Notes On The Comedy Underground

By Paul Oddo
August 22nd, 2014 | New York City, NY
Edited by Al Bahmani

Open mics are like slaughterhouses. We all want the meat, but few of us have the guts to get down on that killing floor to witness the carnage and appreciate the process. Beautiful jokes are prime cuts of expertly carved funny meat. What ends up on your plate is the end result of a long gruesome undertaking, which is the practice required to hone the skill to make it look so easy. When people see Louis CK, Chris Rock, Sarah Silverman or Russell Peters perform they buy the ticket, enjoy the show and go home with those memories. They don’t see the failure that went into reaching that polished level. There is a lot of effort involved in making it look effortless, many levels to get there, and open mics are one of the most important.

To many people open mics are not seen as important. They can be excruciatingly awkward at times. Other times open mics downright offensive and even frightening. During our mic people have asked me questions;

“Is it always this misogynistic?”

“Is this mic supposed to be this offensive?”

“Do people make jokes about race a lot?”

“Do comics do a lot of homophobic material like that?”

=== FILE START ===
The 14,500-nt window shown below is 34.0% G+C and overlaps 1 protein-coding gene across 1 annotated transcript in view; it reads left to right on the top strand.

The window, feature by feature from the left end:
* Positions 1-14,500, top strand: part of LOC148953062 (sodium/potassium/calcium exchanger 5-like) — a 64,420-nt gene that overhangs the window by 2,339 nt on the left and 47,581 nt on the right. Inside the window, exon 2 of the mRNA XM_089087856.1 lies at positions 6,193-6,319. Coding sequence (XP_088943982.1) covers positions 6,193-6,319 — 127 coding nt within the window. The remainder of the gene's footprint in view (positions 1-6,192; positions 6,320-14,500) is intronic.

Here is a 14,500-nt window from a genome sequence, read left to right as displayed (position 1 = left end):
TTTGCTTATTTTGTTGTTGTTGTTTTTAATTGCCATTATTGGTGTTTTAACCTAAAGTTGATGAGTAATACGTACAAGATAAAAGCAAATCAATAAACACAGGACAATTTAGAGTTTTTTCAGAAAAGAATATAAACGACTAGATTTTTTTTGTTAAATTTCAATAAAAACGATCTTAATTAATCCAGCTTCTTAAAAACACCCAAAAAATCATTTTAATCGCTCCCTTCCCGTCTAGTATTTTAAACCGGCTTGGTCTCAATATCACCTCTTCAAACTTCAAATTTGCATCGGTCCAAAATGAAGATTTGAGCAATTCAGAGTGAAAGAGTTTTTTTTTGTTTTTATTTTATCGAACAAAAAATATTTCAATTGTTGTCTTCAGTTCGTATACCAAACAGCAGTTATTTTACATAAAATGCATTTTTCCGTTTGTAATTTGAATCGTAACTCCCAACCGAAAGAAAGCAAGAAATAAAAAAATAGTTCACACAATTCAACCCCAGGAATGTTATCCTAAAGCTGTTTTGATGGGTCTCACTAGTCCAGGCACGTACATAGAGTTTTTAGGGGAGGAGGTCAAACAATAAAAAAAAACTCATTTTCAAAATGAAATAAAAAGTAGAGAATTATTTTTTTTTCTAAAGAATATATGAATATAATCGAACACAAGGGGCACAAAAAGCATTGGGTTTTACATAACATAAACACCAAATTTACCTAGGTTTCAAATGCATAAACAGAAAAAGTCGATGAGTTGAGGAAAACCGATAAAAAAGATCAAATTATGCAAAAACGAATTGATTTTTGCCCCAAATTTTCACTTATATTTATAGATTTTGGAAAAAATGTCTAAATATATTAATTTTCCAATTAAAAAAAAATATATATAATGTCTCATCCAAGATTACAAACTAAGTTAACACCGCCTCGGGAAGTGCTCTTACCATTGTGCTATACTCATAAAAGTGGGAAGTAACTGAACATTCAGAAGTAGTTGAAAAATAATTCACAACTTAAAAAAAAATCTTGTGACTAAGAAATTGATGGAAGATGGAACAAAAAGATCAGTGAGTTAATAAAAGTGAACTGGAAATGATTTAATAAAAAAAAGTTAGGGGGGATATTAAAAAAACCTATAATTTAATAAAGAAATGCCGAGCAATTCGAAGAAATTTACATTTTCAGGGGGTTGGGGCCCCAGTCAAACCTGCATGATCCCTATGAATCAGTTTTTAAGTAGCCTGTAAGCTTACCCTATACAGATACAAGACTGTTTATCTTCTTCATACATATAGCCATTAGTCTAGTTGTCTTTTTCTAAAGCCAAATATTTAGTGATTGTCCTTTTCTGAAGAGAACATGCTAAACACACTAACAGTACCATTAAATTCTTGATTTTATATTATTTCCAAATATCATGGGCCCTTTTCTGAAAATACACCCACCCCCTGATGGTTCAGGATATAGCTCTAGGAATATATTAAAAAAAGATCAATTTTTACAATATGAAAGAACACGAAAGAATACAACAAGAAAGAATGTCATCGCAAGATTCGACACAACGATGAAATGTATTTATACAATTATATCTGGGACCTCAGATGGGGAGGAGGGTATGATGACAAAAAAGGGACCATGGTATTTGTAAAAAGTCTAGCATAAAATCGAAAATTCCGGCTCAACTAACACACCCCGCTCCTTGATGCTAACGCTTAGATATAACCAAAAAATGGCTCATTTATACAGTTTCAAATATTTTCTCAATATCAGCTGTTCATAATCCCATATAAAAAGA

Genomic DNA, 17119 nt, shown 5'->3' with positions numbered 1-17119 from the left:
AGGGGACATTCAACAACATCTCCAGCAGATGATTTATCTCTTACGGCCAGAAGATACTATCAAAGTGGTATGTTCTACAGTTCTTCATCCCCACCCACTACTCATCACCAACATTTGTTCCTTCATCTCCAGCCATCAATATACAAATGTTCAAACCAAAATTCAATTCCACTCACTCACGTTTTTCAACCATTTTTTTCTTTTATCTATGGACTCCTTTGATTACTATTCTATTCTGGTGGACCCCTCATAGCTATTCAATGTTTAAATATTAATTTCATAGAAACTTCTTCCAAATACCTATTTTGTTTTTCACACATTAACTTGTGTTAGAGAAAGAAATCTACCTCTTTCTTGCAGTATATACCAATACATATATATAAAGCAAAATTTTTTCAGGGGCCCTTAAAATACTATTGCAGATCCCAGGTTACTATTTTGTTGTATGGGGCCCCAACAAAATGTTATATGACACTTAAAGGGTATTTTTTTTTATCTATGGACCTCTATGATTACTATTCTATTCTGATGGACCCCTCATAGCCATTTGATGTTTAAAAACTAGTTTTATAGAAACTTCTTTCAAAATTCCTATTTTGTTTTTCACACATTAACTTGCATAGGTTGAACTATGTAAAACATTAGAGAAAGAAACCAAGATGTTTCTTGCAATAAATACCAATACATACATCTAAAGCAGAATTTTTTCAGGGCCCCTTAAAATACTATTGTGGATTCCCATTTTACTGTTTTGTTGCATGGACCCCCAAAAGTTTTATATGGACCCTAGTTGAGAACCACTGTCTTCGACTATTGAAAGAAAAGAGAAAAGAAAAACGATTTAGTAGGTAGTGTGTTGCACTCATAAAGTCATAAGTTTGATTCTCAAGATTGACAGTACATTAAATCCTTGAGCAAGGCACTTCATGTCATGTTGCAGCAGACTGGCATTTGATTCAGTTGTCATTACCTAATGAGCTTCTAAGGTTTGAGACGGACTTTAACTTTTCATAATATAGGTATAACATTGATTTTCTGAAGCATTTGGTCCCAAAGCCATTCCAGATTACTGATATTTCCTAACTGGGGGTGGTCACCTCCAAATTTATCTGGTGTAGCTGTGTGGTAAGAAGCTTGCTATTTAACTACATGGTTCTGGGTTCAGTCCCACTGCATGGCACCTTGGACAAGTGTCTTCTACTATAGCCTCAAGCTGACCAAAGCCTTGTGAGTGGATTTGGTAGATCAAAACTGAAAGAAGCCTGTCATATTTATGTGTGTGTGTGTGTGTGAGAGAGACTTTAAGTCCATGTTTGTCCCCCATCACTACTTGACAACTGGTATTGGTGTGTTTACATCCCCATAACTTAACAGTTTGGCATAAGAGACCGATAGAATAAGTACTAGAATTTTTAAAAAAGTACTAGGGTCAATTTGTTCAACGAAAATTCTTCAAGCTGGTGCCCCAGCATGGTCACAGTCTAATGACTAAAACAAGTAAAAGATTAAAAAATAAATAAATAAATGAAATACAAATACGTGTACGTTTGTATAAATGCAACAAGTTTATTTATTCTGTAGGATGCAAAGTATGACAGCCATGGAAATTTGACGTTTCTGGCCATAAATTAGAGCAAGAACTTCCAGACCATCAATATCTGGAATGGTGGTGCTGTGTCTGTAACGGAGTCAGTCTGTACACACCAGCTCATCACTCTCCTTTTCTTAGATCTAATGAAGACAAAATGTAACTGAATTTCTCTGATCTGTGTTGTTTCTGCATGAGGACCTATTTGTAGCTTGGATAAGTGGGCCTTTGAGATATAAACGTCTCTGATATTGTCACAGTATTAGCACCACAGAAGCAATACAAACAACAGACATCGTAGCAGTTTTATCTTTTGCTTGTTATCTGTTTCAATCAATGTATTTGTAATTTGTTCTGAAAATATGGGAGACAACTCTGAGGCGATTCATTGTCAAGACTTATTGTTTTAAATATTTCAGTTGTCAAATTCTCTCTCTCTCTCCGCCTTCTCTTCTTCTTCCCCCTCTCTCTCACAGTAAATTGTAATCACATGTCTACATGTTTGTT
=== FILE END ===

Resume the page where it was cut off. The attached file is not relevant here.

“Why do you let people say things like that?”


My answer is always the same,

“It’s an open mic”.

Comics, particularly standup comics are not always the easiest people to get to know or get along with. We are the weird guy at the office. We are the quiet girl at the party. We are the person who “thinks too much”. We should “smile more”. We should “take things seriously sometimes. You know, not everything is a god damned joke! Spoiler Alert: it is! Yes, we are still doing that “comedy thing”. We’ve got problems. We are fucking cool. But you don’t know it yet. And we’re not shitty enough to say that to you.

So when you get a bunch of us together there can be a strange energy. Combine that with the fact that most of us are broke, or recovering addicts, or just cheapskates and it’s, well, it’s not great for bar business. Which at the end of the day is what it is.

Tonight is the last Friday that the “Friday Night Hot Chicks Open Mic” will happen in the Hot Chicks Room at UCB East. Myself and Sarah Tollemache started it with Nate Dern about two years ago. Sarah and I will still be hosting a mic at UCB East a couple of Thursday afternoons out of the month in the main showroom, and I’ll be sure to announce details about that when I have more info.

I just wanted to take a moment to say how much I’ve enjoyed the Friday Night Hot Chicks Mic. I know that it has become an important weekly event for a lot of comics in the city too. It has been great meeting so many hilarious comedians, as well as people just giving it a try and also total freak shows. It was all super fun. I can’t wait to see everyone on the Thursdays when we host the new mic, and in the many other dark rooms along our mutual paths to whatever end we all find.